New Frontiers in High Performance Computing: The Tsubame 3.0 Supercomputer
Several interviews and articles with a legendary pioneer in high performance computing (HPC), Professor Satoshi Matsuoka of the Global Scientific Information and Computing Center at Tokyo Institute of Technology, made the rounds in our office regarding his plans for the next generation “Tsubame 3” supercomputer and some of the technological challenges and limitations that he and his team have had to overcome during its development.
By way of background, Professor Matsuoka is the architect of the previous versions of the Tsubame supercomputer and one of the leading minds active in supercomputer architecture design today. Links to an excellent two-part article by Ken Strandberg on the Next Platform website are provided here for reference:
According to various reports, this forthcoming iteration of Tsubame, version 3.0, is being touted as "Japan’s fastest AI supercomputer" and is slated to come online sometime in the second half of 2017. It will work in conjunction with the existing Tsubame 2.5 supercomputer, and is estimated to achieve a computational speed of 12.2 double-precision petaflops and 64.3 half-precision petaflops. This would easily preserve its status as the fastest supercomputing center in Japan and one of the fastest overall supercomputers in the world.
Reports also indicate that the design and operation of this system is supported by the Government of Japan and the primary contractor on the project is SGI Japan. Hardware partners for the system are rumored to be NVIDIA for the GPUs and Intel Corporation, who are likely providing their forthcoming "Skylake" Xeon® processors for this application. Looking at images of the nodes that surfaced together with these articles, it is possible that the system will feature two CPUs and four Tesla P100 GPUs in each node. The entire system itself is projected to boast 540 blades with 2,160 GPUs in use to power its phenomenal processing capability.
A New Frontier: Integrated AI-HPC Hybrid Workflow
One of the new HPC frontiers that Tsubame 3 will explore is a relatively new idea that is described as an "integrated AI-HPC" workflow or "AI-HPC Hybrid" workflow. In this model, machine learning workloads will not simply run side by side with simulations, but will be tasked with further accelerating the simulation.
To further elaborate on the concept of integrated AI-HPC workflows, NextPlatform.com describes it in this manner:
"Suffice it to say, the idea is to integrate machine learning into the simulation, to do some of the computationally intensive stuff in a new way. So, as part of a climate model, you teach the system using machine learning to predict the weather by watching movies of the weather, or in astronomy, you use machine learning to remove the noise from the signal to find the interesting bits of a star field."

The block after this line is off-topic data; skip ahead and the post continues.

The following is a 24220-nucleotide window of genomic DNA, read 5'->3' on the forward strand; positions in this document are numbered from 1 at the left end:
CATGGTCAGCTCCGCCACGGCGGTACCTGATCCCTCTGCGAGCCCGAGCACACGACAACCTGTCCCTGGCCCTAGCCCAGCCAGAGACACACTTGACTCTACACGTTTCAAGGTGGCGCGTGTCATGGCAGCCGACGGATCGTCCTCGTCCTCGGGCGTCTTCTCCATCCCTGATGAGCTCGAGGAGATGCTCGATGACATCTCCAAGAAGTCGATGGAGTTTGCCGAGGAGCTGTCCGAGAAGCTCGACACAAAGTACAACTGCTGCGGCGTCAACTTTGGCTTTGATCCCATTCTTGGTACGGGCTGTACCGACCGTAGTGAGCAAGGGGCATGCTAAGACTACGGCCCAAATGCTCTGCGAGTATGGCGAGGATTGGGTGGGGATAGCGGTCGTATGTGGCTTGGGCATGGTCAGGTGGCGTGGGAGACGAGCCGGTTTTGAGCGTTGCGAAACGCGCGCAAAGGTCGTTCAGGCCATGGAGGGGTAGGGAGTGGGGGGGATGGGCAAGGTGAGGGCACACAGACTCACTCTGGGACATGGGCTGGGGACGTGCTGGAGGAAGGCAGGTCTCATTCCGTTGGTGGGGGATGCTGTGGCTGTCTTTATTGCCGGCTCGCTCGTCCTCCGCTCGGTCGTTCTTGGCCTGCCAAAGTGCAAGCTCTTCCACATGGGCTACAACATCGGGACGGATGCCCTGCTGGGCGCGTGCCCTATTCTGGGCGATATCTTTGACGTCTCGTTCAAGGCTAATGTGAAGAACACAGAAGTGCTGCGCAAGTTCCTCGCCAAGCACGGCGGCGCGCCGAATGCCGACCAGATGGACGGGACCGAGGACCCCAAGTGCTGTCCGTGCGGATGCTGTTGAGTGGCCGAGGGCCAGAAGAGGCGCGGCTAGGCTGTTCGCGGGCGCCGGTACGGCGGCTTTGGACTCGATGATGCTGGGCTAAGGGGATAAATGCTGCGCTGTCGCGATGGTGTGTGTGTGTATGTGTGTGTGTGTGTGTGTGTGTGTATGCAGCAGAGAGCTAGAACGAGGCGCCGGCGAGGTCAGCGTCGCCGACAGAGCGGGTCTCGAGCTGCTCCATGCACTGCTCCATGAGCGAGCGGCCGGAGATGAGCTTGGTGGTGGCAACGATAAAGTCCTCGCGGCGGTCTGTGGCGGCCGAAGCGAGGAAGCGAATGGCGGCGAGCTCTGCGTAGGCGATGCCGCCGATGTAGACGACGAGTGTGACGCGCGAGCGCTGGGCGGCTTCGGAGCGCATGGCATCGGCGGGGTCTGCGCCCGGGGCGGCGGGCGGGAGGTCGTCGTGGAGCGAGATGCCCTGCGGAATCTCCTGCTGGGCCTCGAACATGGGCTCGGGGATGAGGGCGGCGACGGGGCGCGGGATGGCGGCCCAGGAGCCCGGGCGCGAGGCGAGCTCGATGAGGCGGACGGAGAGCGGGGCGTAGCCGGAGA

From the perspective of a company deeply involved in HPC, it is exciting to read about the frontiers that this HPC pioneer is pushing towards, the barriers that are breaking and the known limits of HPS now and in the next few years. At AMI, our work in both UEFI BIOS Firmware with Aptio® V as well as BMC and remote management with our MegaRAC® family of products is closely related and instrumental to a number of HPC applications, so these topics are of great interest.
We hope that you also enjoyed this quick overview on the development Tsubame 3. With these announcements, it appears to have cemented its position as a longstanding member of the TOP 500 group of supercomputers for some time, and could possibly jump up the ranks from its current spot at number 40 on that prestigious list.
For additional background reading, consider the following articles as well:
- DataCenterDynamics.com: http://www.datacenterdynamics.com/content-tracks/servers-storage/tokyo-techs-tsubame-3-will-be-ai/hpc-hybrid/97843.fullarticle
- HPCwire.com: "https://www.hpcwire.com/2017/02/16/tokyo-techs-tsubame-3-0-supercomputer/
What are your thoughts on where trends in HPC such as AI-HPC Hybrid workloads and heterogeneous supercomputing are headed? We would be very happy to have your comments or requests in the comments section below. You may always also drop us a line via social media or our Contact Us form to get in touch. As always, thanks for reading!